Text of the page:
Discounting


It is somewhat easier to understand and valuate an investement's cash flow, if all amounts are in today's euros. The present worth of a future cash flow is its value in today's euros. For a cash flow stream all cash flows must be transformed into present worth using some interest rate, the discount rate.

Discount Rate


Discounting is the process of evaluating future cash flows as an equivalent present worth. The present worth of a future cash flow is usually less than the face value.

The factor by which the future cash flow must be discounted is the discount factor. The one-year discount factor is d1 = 1/(1 + r), where r is the one-year discount rate. If an amount A is to be received in one year, its present worth is the discounted amount d1A (d1 < 1).

For public projects, the UK government recommends a specific real discount rate of 3.5% (Treasury 2003), while the Danish Energy Agency requires a real discount rate of 5% in project analyses.

Obviously, the discount rate is not just a market interest rate, but it must accomodate inflation and risk. The lower bound for the discount rate is the minimum rate of return that will be attractive to the investor, known as the minimum attractive rate of return (MARR). This is for instance the rate that can be achieved by investing in secure bonds. The discount rate is therefore

      r = MARR + risk premium


The Danish discount rate for public projects is based on a 4% real MARR plus a 1% risk premium (Energistyrelsen 2011).

Discounted Cash Flow


For a cash flow stream we define a discount factor dk for each time point k. The future cash flows must be multiplied by these factors to obtain the present worth.

For a given cash flow stream (x0, x1, ..., xK) and discount rate r per period, the discount factor is dk = 1/(1 + r)k. The discounted cash flow stream (DCF) is (Luenberger 1998)

      DCF = (x0, d1x1, d2x2, ..., dKxK)


Each discount factor dk is a weight that transforms its cash flow xk into its present worth. It is a separate concept from inflation, and it is based on the principle that a nearby euro is worth more than a distant euro, time preference.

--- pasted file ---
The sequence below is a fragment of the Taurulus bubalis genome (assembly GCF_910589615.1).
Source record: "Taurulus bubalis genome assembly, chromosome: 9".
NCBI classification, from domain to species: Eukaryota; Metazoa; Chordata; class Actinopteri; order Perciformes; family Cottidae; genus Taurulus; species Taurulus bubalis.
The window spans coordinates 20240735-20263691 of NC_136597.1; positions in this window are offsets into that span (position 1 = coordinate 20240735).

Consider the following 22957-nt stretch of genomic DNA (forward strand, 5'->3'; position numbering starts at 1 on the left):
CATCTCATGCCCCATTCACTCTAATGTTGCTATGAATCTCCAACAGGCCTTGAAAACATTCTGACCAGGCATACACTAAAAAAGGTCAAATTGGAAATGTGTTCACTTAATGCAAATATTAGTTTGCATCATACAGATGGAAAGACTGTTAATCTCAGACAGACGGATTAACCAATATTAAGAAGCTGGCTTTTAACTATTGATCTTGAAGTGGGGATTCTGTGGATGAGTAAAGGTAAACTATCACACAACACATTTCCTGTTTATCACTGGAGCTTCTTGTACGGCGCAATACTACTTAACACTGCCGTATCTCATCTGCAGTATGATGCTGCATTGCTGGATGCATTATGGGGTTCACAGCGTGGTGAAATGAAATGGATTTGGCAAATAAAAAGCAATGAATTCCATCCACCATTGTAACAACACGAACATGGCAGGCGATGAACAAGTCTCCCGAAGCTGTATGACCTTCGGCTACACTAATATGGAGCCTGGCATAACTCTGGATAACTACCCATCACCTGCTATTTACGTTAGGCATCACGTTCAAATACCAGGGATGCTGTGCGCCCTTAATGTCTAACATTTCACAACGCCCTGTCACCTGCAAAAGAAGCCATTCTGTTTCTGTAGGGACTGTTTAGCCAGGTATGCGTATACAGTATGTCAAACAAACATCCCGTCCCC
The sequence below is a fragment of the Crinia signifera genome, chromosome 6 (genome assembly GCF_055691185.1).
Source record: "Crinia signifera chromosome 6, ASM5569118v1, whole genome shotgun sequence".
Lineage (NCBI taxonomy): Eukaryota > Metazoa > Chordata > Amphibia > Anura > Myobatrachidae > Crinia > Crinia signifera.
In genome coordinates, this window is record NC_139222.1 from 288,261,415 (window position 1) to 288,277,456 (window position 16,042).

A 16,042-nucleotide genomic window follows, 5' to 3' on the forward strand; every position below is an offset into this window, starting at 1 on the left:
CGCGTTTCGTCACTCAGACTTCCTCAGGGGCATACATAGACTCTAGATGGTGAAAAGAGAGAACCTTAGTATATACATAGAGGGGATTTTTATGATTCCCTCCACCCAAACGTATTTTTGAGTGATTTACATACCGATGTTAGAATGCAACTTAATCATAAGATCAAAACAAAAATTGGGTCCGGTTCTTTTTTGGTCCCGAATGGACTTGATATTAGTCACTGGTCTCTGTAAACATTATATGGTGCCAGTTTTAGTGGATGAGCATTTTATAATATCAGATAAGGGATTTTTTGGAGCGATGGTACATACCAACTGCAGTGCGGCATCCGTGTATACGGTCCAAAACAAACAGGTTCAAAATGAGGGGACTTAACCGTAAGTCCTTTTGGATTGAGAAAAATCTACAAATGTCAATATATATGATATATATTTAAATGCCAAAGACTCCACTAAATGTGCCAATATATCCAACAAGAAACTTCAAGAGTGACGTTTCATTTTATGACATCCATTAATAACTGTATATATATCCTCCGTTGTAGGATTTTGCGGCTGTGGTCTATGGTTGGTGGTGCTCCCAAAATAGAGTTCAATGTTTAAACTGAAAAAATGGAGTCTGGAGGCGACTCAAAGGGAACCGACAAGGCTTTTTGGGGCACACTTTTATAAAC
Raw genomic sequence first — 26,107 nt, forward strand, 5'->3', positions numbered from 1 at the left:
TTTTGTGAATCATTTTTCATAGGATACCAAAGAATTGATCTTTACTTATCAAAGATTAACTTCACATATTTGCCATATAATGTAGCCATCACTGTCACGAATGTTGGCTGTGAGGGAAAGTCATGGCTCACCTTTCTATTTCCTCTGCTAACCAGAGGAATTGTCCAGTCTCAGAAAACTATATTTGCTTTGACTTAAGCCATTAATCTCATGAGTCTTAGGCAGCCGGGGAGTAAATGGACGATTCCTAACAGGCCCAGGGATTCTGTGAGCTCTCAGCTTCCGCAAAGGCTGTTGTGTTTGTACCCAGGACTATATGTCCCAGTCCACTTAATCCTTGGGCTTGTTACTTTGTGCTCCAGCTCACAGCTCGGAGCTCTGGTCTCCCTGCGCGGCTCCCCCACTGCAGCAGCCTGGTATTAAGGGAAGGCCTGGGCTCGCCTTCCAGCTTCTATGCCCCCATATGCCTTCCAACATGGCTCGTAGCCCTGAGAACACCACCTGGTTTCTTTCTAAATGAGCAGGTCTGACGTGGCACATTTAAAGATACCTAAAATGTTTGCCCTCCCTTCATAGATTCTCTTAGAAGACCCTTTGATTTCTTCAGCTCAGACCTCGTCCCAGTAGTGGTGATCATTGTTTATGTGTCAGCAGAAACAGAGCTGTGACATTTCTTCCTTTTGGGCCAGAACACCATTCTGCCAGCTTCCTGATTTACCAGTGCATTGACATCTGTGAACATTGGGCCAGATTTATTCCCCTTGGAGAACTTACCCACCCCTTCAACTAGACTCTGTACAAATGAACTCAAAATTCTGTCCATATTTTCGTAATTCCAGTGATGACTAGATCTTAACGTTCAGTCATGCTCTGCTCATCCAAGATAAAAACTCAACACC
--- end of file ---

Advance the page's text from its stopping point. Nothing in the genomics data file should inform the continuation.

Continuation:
FigDiscountFactors.png
Fig. 1. Discount factors. Factors using the high rate
(0.10) drop off much faster than those using the low
rate (0.01).



Example (discount factors) Consider a discount rate of 1% corresponding to r = 0.01. The corresponding discount factor for year 1 is

      d1 = 1/(1 + r) = 1/(1 + 0.01) = 0.99


To compare, the ten times larger discount rate of r = 0.1 results in

      d1 = 1/(1 + r) = 1/(1 + 0.1) = 0.91


The difference is noticeable. Continuing for ten years, the results are gathered in the table below and also plotted in Figure 1.

Year 0 1 2 3 4 5 6 7 8 9 10
r = 0.011.000.990.980.970.960.950.940.930.920.910.91
r = 0.101.000.910.830.750.680.620.560.510.470.420.39



The magnitude of the discount factors dk over a period of time (k = 1, 2, ..., K) decreases exponentially. The discount rate controls the decay of the exponential curve. A large discount rate suppresses distant cash flows more than a small discount rate.

We can therefore adjust the curve to suit our personal time preference.

The 72 rule


The 72 rule is a method to calculate, mentally, the halving (doubling) time of an exponential function. In order to quickly estimate the number of periods k0.5 required to halve the initial amount, divide the number 72 by the discounting rate in percent. That is,

      k0.5 = 72/(r * 100)


For r = 0.10, k0.5 = 72/10 = 7.2. Comparing with Figure 1 (r = 0.10), it does seem that at year 7 the discount factor is close to half; it is actually 0.51 according to the table. The event happens after the end of year 7, and due to the discrete nature of the cash flows, it appears at the end of year 8.

We can invert the calculation in order to guess at a discount rate. Let us say that our desired halving time is k0.5 = 5 years, then

      r = 72/(k0.5 * 100) = 72/500 = 0.144


That is, a discount rate of approximately 14.4% will model our time preference.

A discount rate of 3.5%, as in the UK (Treasury 2003), corresponds to a halving time of 21 years. A discount rate of 5%, as in Denmark (ref), corresponds to a halving time of 14 years.

  1. Wikipedia Discounted cash flow
  2. Wikipedia Minimum acceptable rate of return
  3. Wikipedia Rule of 72



The original document is available at http://seacourse.dk/wiki/tiki-index.php?page=Discounting